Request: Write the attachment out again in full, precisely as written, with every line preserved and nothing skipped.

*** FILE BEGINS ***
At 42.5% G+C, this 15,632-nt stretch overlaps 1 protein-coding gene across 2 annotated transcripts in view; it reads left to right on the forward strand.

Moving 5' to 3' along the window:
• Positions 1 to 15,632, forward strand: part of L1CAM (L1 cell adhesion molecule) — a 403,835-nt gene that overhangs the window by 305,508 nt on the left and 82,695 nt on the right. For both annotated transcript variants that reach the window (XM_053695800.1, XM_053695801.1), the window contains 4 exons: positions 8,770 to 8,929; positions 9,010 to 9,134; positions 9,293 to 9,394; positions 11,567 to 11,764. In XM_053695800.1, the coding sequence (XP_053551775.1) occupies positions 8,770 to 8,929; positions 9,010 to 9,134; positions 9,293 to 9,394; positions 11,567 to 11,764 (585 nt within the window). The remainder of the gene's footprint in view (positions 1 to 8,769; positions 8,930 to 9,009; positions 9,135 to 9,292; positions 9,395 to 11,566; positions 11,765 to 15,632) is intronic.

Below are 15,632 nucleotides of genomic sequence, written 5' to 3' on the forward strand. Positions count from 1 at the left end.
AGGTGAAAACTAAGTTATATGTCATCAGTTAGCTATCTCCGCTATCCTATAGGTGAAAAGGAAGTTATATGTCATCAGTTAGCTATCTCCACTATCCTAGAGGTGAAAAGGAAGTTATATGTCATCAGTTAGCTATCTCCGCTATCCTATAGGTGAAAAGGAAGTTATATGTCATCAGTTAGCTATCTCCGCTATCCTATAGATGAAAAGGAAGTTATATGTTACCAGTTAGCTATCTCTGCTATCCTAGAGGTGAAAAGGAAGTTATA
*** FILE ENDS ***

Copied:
At 42.5% G+C, this 15,632-nt stretch overlaps 1 protein-coding gene across 2 annotated transcripts in view; it reads left to right on the forward strand.

Moving 5' to 3' along the window:
• Positions 1 to 15,632, forward strand: part of L1CAM (L1 cell adhesion molecule) — a 403,835-nt gene that overhangs the window by 305,508 nt on the left and 82,695 nt on the right. For both annotated transcript variants that reach the window (XM_053695800.1, XM_053695801.1), the window contains 4 exons: positions 8,770 to 8,929; positions 9,010 to 9,134; positions 9,293 to 9,394; positions 11,567 to 11,764. In XM_053695800.1, the coding sequence (XP_053551775.1) occupies positions 8,770 to 8,929; positions 9,010 to 9,134; positions 9,293 to 9,394; positions 11,567 to 11,764 (585 nt within the window). The remainder of the gene's footprint in view (positions 1 to 8,769; positions 8,930 to 9,009; positions 9,135 to 9,292; positions 9,395 to 11,566; positions 11,765 to 15,632) is intronic.

Below are 15,632 nucleotides of genomic sequence, written 5' to 3' on the forward strand. Positions count from 1 at the left end.
AGGTGAAAACTAAGTTATATGTCATCAGTTAGCTATCTCCGCTATCCTATAGGTGAAAAGGAAGTTATATGTCATCAGTTAGCTATCTCCACTATCCTAGAGGTGAAAAGGAAGTTATATGTCATCAGTTAGCTATCTCCGCTATCCTATAGGTGAAAAGGAAGTTATATGTCATCAGTTAGCTATCTCCGCTATCCTATAGATGAAAAGGAAGTTATATGTTACCAGTTAGCTATCTCTGCTATCCTAGAGGTGAAAAGGAAGTTATA